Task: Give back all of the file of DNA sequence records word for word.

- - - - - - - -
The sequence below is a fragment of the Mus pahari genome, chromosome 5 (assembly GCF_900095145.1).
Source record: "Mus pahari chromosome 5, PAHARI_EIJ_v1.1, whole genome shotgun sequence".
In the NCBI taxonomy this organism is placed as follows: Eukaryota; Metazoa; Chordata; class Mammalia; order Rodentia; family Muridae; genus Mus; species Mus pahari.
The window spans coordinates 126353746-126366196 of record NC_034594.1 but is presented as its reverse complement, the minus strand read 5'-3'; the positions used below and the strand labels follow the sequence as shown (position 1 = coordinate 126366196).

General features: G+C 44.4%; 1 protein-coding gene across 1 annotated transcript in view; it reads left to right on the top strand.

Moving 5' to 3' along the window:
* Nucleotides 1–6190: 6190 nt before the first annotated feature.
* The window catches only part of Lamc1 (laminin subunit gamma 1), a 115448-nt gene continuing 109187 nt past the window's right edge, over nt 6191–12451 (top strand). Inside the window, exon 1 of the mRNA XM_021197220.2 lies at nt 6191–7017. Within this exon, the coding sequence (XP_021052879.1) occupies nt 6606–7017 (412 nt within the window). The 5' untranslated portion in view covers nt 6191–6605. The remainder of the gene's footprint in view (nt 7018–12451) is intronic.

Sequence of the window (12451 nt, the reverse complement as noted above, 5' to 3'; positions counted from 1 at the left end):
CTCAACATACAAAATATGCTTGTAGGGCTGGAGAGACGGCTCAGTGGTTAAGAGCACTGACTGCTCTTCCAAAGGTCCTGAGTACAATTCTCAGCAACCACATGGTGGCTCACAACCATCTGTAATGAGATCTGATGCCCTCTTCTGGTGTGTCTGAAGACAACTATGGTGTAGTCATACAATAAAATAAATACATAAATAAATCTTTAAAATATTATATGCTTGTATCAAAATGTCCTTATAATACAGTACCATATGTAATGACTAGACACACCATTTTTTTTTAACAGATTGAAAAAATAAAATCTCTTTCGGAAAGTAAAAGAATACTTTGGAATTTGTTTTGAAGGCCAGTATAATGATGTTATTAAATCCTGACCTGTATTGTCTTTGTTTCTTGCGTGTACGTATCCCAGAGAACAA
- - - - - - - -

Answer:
The sequence below is a fragment of the Mus pahari genome, chromosome 5 (assembly GCF_900095145.1).
Source record: "Mus pahari chromosome 5, PAHARI_EIJ_v1.1, whole genome shotgun sequence".
In the NCBI taxonomy this organism is placed as follows: Eukaryota; Metazoa; Chordata; class Mammalia; order Rodentia; family Muridae; genus Mus; species Mus pahari.
The window spans coordinates 126353746-126366196 of record NC_034594.1 but is presented as its reverse complement, the minus strand read 5'-3'; the positions used below and the strand labels follow the sequence as shown (position 1 = coordinate 126366196).

General features: G+C 44.4%; 1 protein-coding gene across 1 annotated transcript in view; it reads left to right on the top strand.

Moving 5' to 3' along the window:
* Nucleotides 1–6190: 6190 nt before the first annotated feature.
* The window catches only part of Lamc1 (laminin subunit gamma 1), a 115448-nt gene continuing 109187 nt past the window's right edge, over nt 6191–12451 (top strand). Inside the window, exon 1 of the mRNA XM_021197220.2 lies at nt 6191–7017. Within this exon, the coding sequence (XP_021052879.1) occupies nt 6606–7017 (412 nt within the window). The 5' untranslated portion in view covers nt 6191–6605. The remainder of the gene's footprint in view (nt 7018–12451) is intronic.

Sequence of the window (12451 nt, the reverse complement as noted above, 5' to 3'; positions counted from 1 at the left end):
CTCAACATACAAAATATGCTTGTAGGGCTGGAGAGACGGCTCAGTGGTTAAGAGCACTGACTGCTCTTCCAAAGGTCCTGAGTACAATTCTCAGCAACCACATGGTGGCTCACAACCATCTGTAATGAGATCTGATGCCCTCTTCTGGTGTGTCTGAAGACAACTATGGTGTAGTCATACAATAAAATAAATACATAAATAAATCTTTAAAATATTATATGCTTGTATCAAAATGTCCTTATAATACAGTACCATATGTAATGACTAGACACACCATTTTTTTTTAACAGATTGAAAAAATAAAATCTCTTTCGGAAAGTAAAAGAATACTTTGGAATTTGTTTTGAAGGCCAGTATAATGATGTTATTAAATCCTGACCTGTATTGTCTTTGTTTCTTGCGTGTACGTATCCCAGAGAACAA